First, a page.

As more of the world is connected, and automated we see more and more uses of IoT devices, and robotics which need communication system not only to home in to their server, but also sometimes to the customer itself. What we see now are there are not easy way to do that programmatically, without needing to setup their own infrastructure.
What it does
With synchronous we can make communication of machine-to-machine or human-to-machine as easy as sending some kind of message to a centralized edge server, and be able to communicate to whatever device in the area. Not to mention that the edge server are built on top of AWS Wavelength and Verizon 5G network making those messages instant.
How we built it
The big picture of synchronous architecture are something like this,
The big picture of synchronous are this, there are 2 server, the central one in the normal AWS EC2 region which handle all of the authentication, authorization, and it communicates it to the edge server about a new device that is going to be connecting, or removing that. And from the edge server it receives the broadcast made from the device from all of the edge server (in this case just one).
Then the edge server are in the AWS EC2 Wavelength Zone itself, that is connected directly to Verizon 5G Network. The edge server itself handles all the communication of devices in that wavelength region, it connects one to another, or even one to many devices. It also checks for the devices that want to connects, making sure it is allowed by the central server.
Then there's the user server and devices, both are the synchronous customer. With the devices and servers managed by the customer which piggy back of their communication to synchronous. In the demo video itself there are 2 devices, one is the delivery robot which receives command to start moving the order, and the customer of the "Sync Delivers" itself, which receives updates of the robot, and command it to open after the robot has arrived.
All communication between the central server, the edge server, and the devices in the wavelength zone are made using Socket.IO. It could be anything else, but it is the most versatile and the event based of it make perfect sense for the demo. That is why the server, are all made using Node JS, Express, and Socket.IO. While the "robot" devices are just simulating what would a real robot sends, also uses Node JS, and Socket.IO. Lastly, the demo website are a React app using Socket.IO to communicate.
Challenges I ran into
There are quite a bit of challenges along the way, a few of them are,
- Coming up about the use of 5G and edge computing even though my country did not even have any 5G connection (at the time of the first round)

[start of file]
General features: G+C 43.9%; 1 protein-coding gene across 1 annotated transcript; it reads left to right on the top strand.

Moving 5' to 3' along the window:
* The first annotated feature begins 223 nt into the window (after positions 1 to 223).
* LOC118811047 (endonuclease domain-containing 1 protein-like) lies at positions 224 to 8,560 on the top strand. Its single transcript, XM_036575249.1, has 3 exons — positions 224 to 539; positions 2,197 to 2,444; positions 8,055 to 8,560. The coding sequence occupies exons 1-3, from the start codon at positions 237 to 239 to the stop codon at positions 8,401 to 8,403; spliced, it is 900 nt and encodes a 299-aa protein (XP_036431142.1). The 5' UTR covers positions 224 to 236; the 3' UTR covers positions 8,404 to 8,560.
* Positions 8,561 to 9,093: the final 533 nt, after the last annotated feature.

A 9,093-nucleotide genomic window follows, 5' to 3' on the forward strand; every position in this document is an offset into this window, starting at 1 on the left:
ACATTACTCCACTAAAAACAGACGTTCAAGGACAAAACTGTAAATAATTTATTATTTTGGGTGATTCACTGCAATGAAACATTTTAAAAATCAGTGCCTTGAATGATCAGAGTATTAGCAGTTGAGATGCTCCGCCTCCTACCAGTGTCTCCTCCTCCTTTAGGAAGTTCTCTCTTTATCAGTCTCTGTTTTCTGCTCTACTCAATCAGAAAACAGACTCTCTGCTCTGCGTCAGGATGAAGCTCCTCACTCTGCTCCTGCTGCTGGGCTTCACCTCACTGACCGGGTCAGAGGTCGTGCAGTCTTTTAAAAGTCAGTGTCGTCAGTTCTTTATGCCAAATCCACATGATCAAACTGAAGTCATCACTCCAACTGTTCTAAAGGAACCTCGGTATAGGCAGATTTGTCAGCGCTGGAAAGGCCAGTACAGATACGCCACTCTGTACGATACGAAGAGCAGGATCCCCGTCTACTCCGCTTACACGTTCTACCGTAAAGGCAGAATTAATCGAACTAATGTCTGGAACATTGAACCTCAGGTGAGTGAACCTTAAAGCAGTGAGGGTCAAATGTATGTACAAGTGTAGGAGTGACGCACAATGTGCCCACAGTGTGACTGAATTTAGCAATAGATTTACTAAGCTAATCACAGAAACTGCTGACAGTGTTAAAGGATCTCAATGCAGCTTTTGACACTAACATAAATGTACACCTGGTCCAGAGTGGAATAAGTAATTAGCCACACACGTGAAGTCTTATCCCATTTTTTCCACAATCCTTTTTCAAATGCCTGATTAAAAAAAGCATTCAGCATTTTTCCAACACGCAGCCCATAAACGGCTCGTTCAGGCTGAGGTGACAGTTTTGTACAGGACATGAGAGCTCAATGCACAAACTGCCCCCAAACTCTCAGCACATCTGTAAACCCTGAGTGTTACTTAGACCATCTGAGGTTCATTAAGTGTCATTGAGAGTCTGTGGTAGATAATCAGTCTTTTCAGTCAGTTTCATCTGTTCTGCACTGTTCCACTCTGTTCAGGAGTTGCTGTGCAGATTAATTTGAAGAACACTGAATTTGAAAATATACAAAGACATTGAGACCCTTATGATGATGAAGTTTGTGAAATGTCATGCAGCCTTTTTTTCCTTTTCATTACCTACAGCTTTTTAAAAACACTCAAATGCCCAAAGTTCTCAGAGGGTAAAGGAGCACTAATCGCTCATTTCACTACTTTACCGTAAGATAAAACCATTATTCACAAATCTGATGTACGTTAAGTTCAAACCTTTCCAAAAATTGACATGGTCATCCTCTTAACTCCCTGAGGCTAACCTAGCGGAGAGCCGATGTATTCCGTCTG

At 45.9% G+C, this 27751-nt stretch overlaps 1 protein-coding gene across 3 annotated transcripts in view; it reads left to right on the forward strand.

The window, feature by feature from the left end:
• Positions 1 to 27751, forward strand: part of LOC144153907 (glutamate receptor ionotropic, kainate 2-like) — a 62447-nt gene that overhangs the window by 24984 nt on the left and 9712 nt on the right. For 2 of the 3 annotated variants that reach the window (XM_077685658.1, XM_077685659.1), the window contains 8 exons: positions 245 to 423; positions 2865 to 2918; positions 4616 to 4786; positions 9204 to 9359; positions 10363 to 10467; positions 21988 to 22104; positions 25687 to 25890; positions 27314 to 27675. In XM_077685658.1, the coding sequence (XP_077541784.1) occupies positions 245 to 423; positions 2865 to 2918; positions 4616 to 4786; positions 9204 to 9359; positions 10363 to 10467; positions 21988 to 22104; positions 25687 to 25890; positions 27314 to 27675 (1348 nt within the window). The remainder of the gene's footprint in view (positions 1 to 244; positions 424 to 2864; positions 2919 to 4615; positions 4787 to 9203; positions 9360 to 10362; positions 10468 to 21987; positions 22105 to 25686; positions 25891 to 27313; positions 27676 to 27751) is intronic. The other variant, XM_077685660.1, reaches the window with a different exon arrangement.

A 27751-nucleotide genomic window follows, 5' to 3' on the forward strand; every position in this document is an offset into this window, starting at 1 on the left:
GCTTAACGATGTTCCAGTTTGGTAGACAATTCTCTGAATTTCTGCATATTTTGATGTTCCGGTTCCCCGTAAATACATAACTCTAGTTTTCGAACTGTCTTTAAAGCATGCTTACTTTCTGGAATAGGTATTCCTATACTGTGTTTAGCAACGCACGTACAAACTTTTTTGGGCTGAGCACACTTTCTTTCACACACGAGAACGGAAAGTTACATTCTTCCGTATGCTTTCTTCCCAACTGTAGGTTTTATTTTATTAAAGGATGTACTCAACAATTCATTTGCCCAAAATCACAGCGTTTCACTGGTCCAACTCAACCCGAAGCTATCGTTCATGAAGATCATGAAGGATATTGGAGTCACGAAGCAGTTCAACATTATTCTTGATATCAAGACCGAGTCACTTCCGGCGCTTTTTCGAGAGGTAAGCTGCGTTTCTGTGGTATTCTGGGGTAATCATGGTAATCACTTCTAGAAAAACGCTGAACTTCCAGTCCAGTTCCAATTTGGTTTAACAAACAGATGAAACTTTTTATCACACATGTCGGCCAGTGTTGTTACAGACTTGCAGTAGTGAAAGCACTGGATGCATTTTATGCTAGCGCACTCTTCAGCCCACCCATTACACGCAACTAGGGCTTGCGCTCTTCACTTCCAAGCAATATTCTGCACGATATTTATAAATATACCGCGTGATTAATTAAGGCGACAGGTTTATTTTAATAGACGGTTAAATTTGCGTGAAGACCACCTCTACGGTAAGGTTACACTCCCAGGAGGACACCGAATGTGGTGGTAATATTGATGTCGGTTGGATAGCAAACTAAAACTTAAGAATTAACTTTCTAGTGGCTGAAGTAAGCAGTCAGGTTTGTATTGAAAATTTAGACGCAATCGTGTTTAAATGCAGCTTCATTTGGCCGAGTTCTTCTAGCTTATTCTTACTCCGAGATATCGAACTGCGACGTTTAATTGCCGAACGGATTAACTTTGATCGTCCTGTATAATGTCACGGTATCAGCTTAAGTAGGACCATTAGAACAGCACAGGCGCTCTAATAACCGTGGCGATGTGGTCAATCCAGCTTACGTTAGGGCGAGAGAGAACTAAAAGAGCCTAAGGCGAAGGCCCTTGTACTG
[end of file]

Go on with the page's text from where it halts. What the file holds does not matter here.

- Designing what would be a proof-of-concept of synchronous itself
- Developing multiple individual Node Application at once really eats up all the RAM
- Deploying all the servers took quite a bit of exploration and debugging, especially with CORS and HTTPS, ended up with HTTP, (if anyone know how to secure EC2 in wavelength zone with HTTPS please do tell me)
- Perfect storm of a timing, with midterm, a ton of tasks, and other thing in life
Accomplishments that I'm proud of
A snappy working prototype that shows what synchronous can do just really does it after a perfect storm of timings in my life.
What I've learned
I learned a lot, deploying to edge server, and learning about the hub-and-spoke design I used. But especially being able to actually learned the new technology that is 5G, its speed, latency, and low jitter really does opens my eye on what could be done in the future.
What's next for Synchronous
I think there are a lot of use of a new kind of communication layer, especially later when 5G is the norm. There could be a lot device that needs a way to just easily devices around them, to some devices specific to it (like a self driving car to a specific CCTV to check for blind spot), and even to just broadcast something to the network (like a security devices).
But what would be really nice is if synchronous could be an edge compute platform as well on top of being a communication platform, it just make sense a natural progression. The device could compute something heavy and not that critical of safety of people, it can offload it to the server. Something like a entertainment system of heavy games, could be renders it in the edge server without sacrificing the latency of it. A city could have their camera hooked up to it, and do inference of how many people are in one spot in the city and do Covid precaution accordingly. The possibility are endless.